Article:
Saturday, February 24, 2007


An article in yesterday's New York Times discussed the fact that Rudy Giuliani has been limiting his campaign appearances to venues -- such as firehouses -- at which he'll be worshiped, not asked tough questions. This reminds the Carpetbagger Report's Steve Benen of a certain president of the United States, as Steve explained in a post titled "A New 'Bubble Boy' Emerges."

I agree that it's bad for democracy when a presidential candidate, or a president, makes public appearances only before people who think he's the bee's knees. The problem is, it works. It certainly worked for Bush in '04. Abu Ghraib? No WMDs? Escalating violence in Iraq? Bin Laden still at large? Bush had all this going against him, but he was Bubble Boy all through the campaign, and he won.

Remember what the point of the Bubble Boy strategy is: not to shield a thin-skinned pol from criticism (or not just that), but rather to convey the impression that the pol is really, really popular, and if you don't like him, maybe you're the oddball. It may not persuade everyone, but I'm sure it kept a lot of swing voters from rejecting Bush outright in '04 -- and it kept the worshipers pumped up, as night after night on the news they saw (apparent) validation of their opinions by big crowds.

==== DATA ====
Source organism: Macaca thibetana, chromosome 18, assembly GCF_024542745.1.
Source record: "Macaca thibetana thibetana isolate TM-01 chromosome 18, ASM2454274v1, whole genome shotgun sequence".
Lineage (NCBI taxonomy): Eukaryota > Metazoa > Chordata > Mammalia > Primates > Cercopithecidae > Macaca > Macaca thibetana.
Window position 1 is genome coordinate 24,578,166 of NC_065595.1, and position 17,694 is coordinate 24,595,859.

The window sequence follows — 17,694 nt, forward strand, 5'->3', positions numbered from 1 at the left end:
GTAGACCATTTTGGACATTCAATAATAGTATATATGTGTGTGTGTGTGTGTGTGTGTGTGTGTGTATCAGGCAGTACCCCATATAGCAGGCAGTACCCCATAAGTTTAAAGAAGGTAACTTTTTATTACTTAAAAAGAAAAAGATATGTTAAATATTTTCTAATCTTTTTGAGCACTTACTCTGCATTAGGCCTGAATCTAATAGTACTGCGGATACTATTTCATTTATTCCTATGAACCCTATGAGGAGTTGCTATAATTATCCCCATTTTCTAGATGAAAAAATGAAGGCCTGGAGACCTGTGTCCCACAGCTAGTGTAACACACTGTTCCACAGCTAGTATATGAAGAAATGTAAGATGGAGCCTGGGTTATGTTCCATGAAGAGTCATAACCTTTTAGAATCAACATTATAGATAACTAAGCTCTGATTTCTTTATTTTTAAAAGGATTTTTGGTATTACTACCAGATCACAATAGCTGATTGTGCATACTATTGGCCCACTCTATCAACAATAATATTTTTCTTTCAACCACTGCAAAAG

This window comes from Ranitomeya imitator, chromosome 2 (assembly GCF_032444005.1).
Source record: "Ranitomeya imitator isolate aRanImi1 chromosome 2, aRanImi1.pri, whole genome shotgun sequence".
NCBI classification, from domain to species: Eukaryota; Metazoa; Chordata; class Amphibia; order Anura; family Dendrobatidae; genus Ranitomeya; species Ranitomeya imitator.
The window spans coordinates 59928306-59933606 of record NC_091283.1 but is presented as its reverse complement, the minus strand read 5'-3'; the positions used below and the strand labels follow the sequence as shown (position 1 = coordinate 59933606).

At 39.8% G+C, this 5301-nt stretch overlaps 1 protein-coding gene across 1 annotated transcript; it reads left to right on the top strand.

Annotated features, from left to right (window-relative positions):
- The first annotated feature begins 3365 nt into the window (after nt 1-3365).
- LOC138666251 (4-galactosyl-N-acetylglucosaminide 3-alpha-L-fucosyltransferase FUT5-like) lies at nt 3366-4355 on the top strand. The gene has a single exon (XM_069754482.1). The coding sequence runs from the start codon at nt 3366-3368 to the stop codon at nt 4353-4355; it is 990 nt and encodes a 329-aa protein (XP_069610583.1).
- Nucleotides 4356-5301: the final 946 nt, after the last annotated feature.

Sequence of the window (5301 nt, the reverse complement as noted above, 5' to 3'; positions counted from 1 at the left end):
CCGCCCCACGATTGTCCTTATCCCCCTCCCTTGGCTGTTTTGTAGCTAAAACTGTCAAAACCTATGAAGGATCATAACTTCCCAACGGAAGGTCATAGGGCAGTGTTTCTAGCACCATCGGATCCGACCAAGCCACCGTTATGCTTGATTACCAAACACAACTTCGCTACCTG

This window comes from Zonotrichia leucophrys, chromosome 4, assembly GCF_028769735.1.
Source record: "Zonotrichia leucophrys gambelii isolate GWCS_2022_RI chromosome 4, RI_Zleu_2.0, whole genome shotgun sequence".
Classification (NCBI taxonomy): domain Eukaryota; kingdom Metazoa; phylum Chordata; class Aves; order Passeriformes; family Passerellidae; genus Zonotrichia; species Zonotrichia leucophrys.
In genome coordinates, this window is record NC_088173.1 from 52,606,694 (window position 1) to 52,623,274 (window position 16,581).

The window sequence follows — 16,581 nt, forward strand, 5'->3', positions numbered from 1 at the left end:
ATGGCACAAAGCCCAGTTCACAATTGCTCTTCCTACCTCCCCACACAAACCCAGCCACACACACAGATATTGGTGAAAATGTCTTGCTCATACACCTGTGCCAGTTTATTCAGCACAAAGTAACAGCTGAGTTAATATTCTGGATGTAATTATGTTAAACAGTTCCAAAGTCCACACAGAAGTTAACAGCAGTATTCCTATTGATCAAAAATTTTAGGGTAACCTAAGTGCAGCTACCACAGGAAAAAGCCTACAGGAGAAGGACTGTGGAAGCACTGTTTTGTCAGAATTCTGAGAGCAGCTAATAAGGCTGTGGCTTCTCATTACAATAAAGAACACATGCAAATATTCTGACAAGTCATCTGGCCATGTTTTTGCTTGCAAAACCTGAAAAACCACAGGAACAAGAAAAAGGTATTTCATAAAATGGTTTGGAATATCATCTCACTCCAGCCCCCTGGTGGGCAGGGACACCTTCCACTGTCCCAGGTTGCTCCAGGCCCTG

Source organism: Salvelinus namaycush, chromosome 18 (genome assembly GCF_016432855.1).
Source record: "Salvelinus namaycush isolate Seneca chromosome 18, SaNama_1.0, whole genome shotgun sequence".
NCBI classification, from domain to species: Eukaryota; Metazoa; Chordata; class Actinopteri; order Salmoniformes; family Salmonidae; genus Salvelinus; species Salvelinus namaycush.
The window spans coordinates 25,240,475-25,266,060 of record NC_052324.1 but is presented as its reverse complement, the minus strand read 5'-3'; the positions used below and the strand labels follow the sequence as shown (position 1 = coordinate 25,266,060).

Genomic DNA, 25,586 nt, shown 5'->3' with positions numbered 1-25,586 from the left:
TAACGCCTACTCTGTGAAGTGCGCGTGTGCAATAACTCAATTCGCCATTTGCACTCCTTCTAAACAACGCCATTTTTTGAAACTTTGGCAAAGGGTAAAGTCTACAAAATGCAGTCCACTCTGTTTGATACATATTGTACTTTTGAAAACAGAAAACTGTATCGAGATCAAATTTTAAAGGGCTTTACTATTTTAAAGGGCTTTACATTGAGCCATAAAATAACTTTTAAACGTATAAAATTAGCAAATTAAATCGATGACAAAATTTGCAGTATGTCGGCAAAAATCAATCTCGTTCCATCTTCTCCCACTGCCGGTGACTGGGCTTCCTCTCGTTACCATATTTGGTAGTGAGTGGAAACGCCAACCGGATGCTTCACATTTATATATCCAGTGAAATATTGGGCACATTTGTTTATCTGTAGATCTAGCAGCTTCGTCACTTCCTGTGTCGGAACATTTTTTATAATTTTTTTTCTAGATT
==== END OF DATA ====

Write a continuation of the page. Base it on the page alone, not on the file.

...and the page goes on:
When I think about Bush's campaign appearances in '04, I think about this bit of entertainment trivia I ran across years ago:

Jay Leno had what Oprah Winfrey might call "a light bulb moment" ten years ago when he brought his late night NBC talk show to New York for a week and taped it in a studio that seemed cramped when compared to his spacious work environment in Burbank. When Leno returned to Los Angeles he immediately ordered a redesign for his entire studio, with the primary mandate that the front rows of the studio audience be brought closer to his stage, within touching distance. Leno's changes brought renewed energy to "The Tonight Show" that had been missing following the departure of Johnny Carson, and its ratings began to climb.

So there was more energy flowing between Leno and the crowd. Did that make Leno any funnier? No -- but I guess it made him seem funnier, and made it seem, to the home audience, as if the crowd really thought he was hot stuff.

You can't blame Giuliani for doing this. All you can do is what the Times and Steve did -- call him on it and try to force him out of the bubble.


(By the way, I've always thought the Bush people might have known about Leno's getting-close-to-the-crowd trick -- if you look at photos from the '04 campaign, it's clear that his handlers wanted as many pictures as possible showing him almost packed into an admiring crowd. And remember that the Bush people also designed a "theater in the round" stage for the '04 convention.)

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